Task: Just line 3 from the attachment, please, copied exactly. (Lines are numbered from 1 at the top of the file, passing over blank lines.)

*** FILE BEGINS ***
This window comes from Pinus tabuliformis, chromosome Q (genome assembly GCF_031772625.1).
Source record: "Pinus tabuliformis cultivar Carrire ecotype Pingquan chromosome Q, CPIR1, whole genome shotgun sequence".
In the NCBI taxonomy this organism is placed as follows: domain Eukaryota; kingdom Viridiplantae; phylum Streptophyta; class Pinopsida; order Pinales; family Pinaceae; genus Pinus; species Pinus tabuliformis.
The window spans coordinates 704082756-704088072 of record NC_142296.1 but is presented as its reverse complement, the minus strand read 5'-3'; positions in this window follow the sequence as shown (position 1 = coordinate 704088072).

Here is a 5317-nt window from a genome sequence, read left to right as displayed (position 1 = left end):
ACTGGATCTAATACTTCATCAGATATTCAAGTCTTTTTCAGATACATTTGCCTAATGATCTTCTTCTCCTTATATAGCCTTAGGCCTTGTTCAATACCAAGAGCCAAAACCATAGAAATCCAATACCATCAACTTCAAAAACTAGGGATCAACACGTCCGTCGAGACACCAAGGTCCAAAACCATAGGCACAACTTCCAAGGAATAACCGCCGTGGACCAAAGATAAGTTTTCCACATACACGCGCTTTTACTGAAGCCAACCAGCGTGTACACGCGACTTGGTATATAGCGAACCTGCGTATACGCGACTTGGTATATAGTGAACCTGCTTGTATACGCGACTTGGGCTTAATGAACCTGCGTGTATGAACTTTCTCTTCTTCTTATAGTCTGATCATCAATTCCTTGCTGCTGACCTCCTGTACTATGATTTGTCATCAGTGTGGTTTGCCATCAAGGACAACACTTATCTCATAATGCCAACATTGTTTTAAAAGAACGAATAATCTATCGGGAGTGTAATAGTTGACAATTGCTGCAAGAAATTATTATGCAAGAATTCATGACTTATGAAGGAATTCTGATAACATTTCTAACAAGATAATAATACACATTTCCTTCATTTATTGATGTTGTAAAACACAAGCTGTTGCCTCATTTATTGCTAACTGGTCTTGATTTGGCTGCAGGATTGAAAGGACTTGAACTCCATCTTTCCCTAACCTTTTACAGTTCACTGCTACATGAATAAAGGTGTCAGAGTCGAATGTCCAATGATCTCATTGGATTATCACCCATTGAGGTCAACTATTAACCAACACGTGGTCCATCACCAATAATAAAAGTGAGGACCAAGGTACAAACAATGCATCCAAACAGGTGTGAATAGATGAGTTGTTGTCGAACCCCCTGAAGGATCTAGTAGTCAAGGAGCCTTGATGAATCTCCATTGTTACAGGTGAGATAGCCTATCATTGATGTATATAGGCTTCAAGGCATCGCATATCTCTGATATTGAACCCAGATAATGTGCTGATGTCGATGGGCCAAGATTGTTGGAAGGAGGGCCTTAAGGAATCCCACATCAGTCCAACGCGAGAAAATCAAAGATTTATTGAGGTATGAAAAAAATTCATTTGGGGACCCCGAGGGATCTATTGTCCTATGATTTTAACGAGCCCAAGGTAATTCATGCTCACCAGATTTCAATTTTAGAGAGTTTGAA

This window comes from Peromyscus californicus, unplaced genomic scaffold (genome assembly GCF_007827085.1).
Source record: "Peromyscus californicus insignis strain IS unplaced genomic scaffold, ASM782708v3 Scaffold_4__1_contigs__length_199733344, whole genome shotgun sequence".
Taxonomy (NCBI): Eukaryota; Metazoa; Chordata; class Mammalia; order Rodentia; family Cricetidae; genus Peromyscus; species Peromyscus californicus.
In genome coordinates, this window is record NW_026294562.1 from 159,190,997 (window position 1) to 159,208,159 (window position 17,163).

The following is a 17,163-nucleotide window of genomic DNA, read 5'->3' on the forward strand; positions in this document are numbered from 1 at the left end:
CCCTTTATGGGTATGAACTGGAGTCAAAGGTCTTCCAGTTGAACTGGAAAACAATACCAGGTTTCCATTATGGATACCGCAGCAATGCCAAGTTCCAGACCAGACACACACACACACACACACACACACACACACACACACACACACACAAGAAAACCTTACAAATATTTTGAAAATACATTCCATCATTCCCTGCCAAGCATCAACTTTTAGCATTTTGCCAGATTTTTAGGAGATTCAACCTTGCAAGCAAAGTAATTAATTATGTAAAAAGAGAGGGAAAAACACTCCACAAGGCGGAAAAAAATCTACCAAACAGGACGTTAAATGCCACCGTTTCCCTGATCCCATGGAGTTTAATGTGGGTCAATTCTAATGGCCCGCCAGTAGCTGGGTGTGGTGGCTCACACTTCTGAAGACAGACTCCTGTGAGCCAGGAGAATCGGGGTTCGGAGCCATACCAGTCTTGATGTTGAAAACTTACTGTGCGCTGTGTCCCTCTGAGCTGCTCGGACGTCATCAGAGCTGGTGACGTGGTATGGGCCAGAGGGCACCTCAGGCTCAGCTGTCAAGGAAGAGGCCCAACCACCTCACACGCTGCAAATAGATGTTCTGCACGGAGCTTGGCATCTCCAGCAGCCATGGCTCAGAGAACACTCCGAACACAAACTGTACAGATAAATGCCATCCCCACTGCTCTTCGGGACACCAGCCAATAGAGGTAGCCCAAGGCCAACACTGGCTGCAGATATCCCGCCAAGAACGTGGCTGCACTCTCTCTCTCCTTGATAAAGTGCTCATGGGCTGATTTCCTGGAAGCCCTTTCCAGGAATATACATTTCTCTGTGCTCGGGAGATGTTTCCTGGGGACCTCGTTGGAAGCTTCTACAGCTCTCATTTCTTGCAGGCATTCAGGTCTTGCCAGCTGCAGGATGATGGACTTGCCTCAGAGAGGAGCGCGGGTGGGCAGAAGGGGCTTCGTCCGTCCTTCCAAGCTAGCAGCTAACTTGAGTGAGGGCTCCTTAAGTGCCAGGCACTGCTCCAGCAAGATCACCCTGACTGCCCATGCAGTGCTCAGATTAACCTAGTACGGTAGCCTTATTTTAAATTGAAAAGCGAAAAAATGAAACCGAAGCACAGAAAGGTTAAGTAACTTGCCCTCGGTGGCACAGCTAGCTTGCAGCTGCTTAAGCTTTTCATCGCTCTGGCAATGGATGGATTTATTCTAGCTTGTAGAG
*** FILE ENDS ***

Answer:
In the NCBI taxonomy this organism is placed as follows: domain Eukaryota; kingdom Viridiplantae; phylum Streptophyta; class Pinopsida; order Pinales; family Pinaceae; genus Pinus; species Pinus tabuliformis.